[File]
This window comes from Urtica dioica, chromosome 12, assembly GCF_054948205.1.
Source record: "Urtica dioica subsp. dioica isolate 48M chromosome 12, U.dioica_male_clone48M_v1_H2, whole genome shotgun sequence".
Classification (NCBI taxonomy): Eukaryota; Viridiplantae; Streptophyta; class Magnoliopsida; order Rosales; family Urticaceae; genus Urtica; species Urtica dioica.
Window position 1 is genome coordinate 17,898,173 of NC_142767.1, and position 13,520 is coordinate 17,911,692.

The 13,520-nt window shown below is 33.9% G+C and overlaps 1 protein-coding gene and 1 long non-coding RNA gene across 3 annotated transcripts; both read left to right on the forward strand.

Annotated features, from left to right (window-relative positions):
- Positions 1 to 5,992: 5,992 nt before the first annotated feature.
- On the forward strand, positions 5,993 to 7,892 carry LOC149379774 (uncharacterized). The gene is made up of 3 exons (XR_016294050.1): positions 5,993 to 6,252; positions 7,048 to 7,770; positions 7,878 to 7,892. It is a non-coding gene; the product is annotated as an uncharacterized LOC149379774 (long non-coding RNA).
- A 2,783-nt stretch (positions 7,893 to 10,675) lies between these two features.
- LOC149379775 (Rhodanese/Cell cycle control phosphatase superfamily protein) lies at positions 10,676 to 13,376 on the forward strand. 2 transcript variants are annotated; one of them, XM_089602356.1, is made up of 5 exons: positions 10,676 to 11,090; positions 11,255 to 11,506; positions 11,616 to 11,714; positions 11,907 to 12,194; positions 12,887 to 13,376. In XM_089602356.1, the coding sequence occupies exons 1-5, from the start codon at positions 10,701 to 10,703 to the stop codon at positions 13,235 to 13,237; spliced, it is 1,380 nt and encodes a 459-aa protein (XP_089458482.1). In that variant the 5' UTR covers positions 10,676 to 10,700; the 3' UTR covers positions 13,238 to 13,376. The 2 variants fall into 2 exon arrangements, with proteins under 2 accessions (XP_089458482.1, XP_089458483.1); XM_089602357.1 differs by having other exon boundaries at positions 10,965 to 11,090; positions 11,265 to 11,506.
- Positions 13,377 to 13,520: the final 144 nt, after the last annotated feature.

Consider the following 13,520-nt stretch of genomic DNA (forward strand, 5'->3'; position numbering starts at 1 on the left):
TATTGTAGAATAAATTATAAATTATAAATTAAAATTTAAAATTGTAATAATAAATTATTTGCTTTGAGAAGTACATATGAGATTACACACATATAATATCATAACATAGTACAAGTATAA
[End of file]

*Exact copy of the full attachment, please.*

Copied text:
This window comes from Urtica dioica, chromosome 12, assembly GCF_054948205.1.
Source record: "Urtica dioica subsp. dioica isolate 48M chromosome 12, U.dioica_male_clone48M_v1_H2, whole genome shotgun sequence".
Classification (NCBI taxonomy): Eukaryota; Viridiplantae; Streptophyta; class Magnoliopsida; order Rosales; family Urticaceae; genus Urtica; species Urtica dioica.
Window position 1 is genome coordinate 17,898,173 of NC_142767.1, and position 13,520 is coordinate 17,911,692.

The 13,520-nt window shown below is 33.9% G+C and overlaps 1 protein-coding gene and 1 long non-coding RNA gene across 3 annotated transcripts; both read left to right on the forward strand.

Annotated features, from left to right (window-relative positions):
- Positions 1 to 5,992: 5,992 nt before the first annotated feature.
- On the forward strand, positions 5,993 to 7,892 carry LOC149379774 (uncharacterized). The gene is made up of 3 exons (XR_016294050.1): positions 5,993 to 6,252; positions 7,048 to 7,770; positions 7,878 to 7,892. It is a non-coding gene; the product is annotated as an uncharacterized LOC149379774 (long non-coding RNA).
- A 2,783-nt stretch (positions 7,893 to 10,675) lies between these two features.
- LOC149379775 (Rhodanese/Cell cycle control phosphatase superfamily protein) lies at positions 10,676 to 13,376 on the forward strand. 2 transcript variants are annotated; one of them, XM_089602356.1, is made up of 5 exons: positions 10,676 to 11,090; positions 11,255 to 11,506; positions 11,616 to 11,714; positions 11,907 to 12,194; positions 12,887 to 13,376. In XM_089602356.1, the coding sequence occupies exons 1-5, from the start codon at positions 10,701 to 10,703 to the stop codon at positions 13,235 to 13,237; spliced, it is 1,380 nt and encodes a 459-aa protein (XP_089458482.1). In that variant the 5' UTR covers positions 10,676 to 10,700; the 3' UTR covers positions 13,238 to 13,376. The 2 variants fall into 2 exon arrangements, with proteins under 2 accessions (XP_089458482.1, XP_089458483.1); XM_089602357.1 differs by having other exon boundaries at positions 10,965 to 11,090; positions 11,265 to 11,506.
- Positions 13,377 to 13,520: the final 144 nt, after the last annotated feature.

Consider the following 13,520-nt stretch of genomic DNA (forward strand, 5'->3'; position numbering starts at 1 on the left):
TATTGTAGAATAAATTATAAATTATAAATTAAAATTTAAAATTGTAATAATAAATTATTTGCTTTGAGAAGTACATATGAGATTACACACATATAATATCATAACATAGTACAAGTATAA